This public holiday in Ethiopia and Eritrea is celebrated on September 27th unless it is a leap year, in which case it is celebrated on 28 September 28th.Meskel commemorates the discovery of the True Cross by Queen Helena in the fourth century. This is the first big festival of the Ethiopian religious year.
History of Meskel
In the centuries after the events described in the New Testament, Christianity was gaining a foothold in Europe, growing from an obscure cult in 300 AD to becoming the state religion of the Roman Empire by 380 AD.
The rise of Christianity during this period was largely due to the Roman Emperor Constantine, who declared himself a Christian while decriminalizing Christianity in 313 AD. Following his conversion, his mother, Empress Helena (later St. Helena) traveled to the Holy Lands to establish churches and spread the gospel in 326 AD.
While in Jerusalem, Helena had a dream in which she was told to light a bonfire and the smoke would indicate where the true cross was hidden. On waking, the bonfire was built and lit, and the smoke revealed the location of the three crosses that had been used for the crucifixions of Jesus and two others on Good Friday.
This tradition of the discovery of the true cross is celebrated by the Orthodox church but is popular in the Ethiopian Orthodox church as it is believed that a part of the true cross was brought to Ethiopia in the 15th century and is kept at Amba Geshen, a mountain fortress built in the shape of a cross.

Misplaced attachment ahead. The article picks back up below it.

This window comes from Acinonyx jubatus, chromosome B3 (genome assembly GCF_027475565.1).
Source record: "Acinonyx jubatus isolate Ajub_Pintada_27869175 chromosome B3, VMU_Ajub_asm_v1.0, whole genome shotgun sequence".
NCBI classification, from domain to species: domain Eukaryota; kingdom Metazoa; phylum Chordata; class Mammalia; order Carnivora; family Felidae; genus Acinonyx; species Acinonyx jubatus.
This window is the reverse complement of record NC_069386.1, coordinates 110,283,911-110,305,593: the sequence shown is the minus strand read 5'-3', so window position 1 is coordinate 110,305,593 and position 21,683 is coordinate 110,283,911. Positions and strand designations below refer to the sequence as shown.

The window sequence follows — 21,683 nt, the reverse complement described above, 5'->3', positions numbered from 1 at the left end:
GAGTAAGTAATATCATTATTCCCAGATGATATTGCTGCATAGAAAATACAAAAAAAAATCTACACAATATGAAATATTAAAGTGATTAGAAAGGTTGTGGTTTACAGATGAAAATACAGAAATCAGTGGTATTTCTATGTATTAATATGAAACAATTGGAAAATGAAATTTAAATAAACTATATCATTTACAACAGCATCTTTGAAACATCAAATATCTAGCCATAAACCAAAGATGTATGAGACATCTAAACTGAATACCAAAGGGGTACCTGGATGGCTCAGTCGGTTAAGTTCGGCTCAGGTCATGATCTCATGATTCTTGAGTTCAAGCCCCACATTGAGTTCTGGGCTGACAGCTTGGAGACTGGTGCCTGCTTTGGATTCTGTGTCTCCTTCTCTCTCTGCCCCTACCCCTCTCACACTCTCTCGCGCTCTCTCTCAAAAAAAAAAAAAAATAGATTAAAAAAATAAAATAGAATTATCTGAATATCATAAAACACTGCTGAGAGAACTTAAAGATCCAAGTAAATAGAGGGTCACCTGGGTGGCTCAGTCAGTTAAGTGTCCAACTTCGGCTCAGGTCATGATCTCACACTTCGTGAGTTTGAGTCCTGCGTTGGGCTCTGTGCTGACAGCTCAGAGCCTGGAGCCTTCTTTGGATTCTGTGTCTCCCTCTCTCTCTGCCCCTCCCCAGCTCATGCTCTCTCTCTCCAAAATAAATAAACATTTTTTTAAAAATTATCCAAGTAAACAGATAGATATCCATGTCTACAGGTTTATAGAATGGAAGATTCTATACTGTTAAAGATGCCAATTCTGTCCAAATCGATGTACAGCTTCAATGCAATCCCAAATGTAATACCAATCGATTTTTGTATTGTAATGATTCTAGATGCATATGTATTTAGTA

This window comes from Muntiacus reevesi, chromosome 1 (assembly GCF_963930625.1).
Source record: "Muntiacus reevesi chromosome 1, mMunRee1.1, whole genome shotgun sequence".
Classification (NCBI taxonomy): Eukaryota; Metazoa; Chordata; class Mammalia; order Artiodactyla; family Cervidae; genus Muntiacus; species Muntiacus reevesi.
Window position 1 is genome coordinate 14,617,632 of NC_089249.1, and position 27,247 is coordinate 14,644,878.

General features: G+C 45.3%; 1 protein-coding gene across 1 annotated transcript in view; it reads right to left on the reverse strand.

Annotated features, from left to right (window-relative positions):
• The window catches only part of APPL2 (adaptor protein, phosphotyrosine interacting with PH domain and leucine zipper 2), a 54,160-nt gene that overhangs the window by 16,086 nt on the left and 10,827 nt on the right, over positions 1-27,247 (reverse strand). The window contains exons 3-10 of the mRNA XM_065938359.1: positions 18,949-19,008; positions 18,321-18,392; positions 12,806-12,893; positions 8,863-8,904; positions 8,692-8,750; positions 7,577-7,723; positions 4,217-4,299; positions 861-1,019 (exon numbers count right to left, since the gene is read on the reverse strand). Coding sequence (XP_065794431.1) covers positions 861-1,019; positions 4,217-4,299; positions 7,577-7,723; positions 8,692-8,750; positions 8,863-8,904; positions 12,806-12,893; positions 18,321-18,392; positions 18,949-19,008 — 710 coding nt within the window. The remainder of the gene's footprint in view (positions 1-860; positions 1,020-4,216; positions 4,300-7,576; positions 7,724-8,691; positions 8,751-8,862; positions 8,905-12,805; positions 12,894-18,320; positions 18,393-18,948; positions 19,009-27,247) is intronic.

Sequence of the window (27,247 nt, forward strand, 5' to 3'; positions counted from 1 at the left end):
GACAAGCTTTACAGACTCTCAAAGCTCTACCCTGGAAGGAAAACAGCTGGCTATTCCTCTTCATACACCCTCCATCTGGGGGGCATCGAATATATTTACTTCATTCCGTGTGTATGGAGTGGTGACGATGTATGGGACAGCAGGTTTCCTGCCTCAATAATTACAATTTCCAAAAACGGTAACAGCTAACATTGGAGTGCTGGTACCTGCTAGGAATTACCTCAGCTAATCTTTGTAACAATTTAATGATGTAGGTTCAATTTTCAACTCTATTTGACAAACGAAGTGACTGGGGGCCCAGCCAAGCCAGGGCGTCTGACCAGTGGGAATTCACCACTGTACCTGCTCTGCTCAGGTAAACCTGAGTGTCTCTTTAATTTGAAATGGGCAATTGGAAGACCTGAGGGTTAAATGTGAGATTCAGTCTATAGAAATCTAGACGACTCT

Celebrations begin on the eve of the festival, known as Demera. Thousands gather in Meskel Square in the center of Addis Ababa, the capital of Ethiopia, where the Demera bonfire is built, made of wooden poles surrounded by bundles of branches and torches, and decorated with green grass and Adey Abeba, Abyssinian daisies that symbolize the Ethiopian New Year.
The crowds are joined by hundreds of priests and deacons from churches around the city, chant hymns and prayers and perform their unique rhythmic dance in front of the pyre. At sunset, the patriarch of the Ethiopian Orthodox Tewahedo Church lights the bonfire, in honour of the bonfire that was lit by St. Helena.
The ashes are then marked on foreheads in the shape of a cross, similar to Ash Wednesday. Indeed, it is said that the discovery of the true cross took place in Spring, but that the festival was moved to avoid falling during Lent.
In 2013, Meskel was added to the Representative List of the Intangible Cultural Heritage of Humanity by the UN Agency for Education, Science and Culture.